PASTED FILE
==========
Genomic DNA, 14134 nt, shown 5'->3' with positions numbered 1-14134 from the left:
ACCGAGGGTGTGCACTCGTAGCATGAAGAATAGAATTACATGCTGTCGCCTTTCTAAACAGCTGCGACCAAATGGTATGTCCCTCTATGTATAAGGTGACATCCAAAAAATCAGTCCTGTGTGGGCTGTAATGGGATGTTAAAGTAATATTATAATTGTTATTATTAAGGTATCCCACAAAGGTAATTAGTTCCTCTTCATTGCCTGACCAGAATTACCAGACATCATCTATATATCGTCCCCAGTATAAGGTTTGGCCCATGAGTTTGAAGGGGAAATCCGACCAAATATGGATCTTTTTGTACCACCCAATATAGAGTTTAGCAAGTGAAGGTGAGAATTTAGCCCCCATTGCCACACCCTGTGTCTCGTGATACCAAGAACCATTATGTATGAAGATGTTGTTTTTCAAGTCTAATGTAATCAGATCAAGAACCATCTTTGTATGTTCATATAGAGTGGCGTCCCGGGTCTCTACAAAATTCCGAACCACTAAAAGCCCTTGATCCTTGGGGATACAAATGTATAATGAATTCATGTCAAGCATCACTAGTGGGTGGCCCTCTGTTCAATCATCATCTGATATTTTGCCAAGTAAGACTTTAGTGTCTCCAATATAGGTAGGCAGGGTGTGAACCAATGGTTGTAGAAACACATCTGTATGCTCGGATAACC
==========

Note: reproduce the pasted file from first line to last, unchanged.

Genomic DNA, 14134 nt, shown 5'->3' with positions numbered 1-14134 from the left:
ACCGAGGGTGTGCACTCGTAGCATGAAGAATAGAATTACATGCTGTCGCCTTTCTAAACAGCTGCGACCAAATGGTATGTCCCTCTATGTATAAGGTGACATCCAAAAAATCAGTCCTGTGTGGGCTGTAATGGGATGTTAAAGTAATATTATAATTGTTATTATTAAGGTATCCCACAAAGGTAATTAGTTCCTCTTCATTGCCTGACCAGAATTACCAGACATCATCTATATATCGTCCCCAGTATAAGGTTTGGCCCATGAGTTTGAAGGGGAAATCCGACCAAATATGGATCTTTTTGTACCACCCAATATAGAGTTTAGCAAGTGAAGGTGAGAATTTAGCCCCCATTGCCACACCCTGTGTCTCGTGATACCAAGAACCATTATGTATGAAGATGTTGTTTTTCAAGTCTAATGTAATCAGATCAAGAACCATCTTTGTATGTTCATATAGAGTGGCGTCCCGGGTCTCTACAAAATTCCGAACCACTAAAAGCCCTTGATCCTTGGGGATACAAATGTATAATGAATTCATGTCAAGCATCACTAGTGGGTGGCCCTCTGTTCAATCATCATCTGATATTTTGCCAAGTAAGACTTTAGTGTCTCCAATATAGGTAGGCAGGGTGTGAACCAATGGTTGTAGAAACACATCTGTATGCTCGGATAACC